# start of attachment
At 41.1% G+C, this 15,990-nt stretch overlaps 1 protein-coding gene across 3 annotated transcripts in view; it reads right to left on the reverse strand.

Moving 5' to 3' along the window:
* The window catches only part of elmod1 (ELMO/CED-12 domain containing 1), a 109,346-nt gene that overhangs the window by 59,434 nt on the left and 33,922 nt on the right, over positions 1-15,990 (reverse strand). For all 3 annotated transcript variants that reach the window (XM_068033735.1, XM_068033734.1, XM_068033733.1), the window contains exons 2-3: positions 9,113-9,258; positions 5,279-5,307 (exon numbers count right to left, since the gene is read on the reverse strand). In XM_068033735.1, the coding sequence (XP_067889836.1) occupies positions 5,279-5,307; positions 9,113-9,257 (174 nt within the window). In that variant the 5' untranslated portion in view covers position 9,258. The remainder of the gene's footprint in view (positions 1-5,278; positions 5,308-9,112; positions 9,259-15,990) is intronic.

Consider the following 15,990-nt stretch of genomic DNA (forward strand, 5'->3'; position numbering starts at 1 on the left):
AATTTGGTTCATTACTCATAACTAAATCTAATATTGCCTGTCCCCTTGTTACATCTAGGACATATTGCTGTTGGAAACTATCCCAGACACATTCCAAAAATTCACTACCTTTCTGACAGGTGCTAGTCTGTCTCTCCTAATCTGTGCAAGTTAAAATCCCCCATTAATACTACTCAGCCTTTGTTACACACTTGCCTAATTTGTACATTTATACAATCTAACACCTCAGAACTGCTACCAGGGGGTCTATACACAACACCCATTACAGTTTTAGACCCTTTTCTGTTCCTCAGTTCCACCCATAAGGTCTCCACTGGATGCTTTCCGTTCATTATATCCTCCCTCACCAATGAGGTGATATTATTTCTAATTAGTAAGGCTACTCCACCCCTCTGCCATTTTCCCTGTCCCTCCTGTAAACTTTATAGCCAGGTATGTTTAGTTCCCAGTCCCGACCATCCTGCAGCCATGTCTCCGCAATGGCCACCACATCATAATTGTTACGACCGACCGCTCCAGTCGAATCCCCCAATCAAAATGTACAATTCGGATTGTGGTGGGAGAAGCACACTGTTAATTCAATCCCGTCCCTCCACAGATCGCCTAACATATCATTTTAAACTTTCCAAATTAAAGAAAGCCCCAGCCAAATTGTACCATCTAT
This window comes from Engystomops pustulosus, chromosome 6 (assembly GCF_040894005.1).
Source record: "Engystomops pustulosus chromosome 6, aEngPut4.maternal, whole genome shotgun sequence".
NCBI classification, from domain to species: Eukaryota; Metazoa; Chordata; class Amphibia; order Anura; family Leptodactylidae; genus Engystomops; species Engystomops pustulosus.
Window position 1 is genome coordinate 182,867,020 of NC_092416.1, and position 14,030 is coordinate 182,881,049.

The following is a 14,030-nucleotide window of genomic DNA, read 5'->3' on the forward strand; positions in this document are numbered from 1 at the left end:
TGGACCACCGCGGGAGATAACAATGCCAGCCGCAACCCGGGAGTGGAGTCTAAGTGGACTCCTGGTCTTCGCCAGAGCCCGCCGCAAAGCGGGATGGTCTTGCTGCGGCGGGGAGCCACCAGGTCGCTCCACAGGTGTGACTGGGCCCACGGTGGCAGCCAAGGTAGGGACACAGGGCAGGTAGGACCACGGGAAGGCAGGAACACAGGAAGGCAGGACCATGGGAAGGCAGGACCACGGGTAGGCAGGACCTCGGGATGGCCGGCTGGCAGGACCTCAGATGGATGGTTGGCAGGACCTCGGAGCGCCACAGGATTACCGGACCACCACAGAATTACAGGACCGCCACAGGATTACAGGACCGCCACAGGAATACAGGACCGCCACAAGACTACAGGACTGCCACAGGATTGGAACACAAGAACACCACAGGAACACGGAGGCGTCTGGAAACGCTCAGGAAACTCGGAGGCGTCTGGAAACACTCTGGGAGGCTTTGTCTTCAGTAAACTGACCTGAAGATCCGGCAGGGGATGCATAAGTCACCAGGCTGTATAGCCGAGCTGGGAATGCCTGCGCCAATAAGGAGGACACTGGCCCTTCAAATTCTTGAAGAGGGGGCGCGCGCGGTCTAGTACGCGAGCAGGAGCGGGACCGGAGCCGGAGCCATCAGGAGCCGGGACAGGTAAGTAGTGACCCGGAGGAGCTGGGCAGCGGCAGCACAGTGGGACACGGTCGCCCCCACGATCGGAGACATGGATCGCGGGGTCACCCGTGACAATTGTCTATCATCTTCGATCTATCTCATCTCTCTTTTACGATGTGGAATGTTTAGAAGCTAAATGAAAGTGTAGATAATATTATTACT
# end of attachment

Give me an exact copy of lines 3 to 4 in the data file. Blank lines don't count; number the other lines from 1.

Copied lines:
* The window catches only part of elmod1 (ELMO/CED-12 domain containing 1), a 109,346-nt gene that overhangs the window by 59,434 nt on the left and 33,922 nt on the right, over positions 1-15,990 (reverse strand). For all 3 annotated transcript variants that reach the window (XM_068033735.1, XM_068033734.1, XM_068033733.1), the window contains exons 2-3: positions 9,113-9,258; positions 5,279-5,307 (exon numbers count right to left, since the gene is read on the reverse strand). In XM_068033735.1, the coding sequence (XP_067889836.1) occupies positions 5,279-5,307; positions 9,113-9,257 (174 nt within the window). In that variant the 5' untranslated portion in view covers position 9,258. The remainder of the gene's footprint in view (positions 1-5,278; positions 5,308-9,112; positions 9,259-15,990) is intronic.

Consider the following 15,990-nt stretch of genomic DNA (forward strand, 5'->3'; position numbering starts at 1 on the left):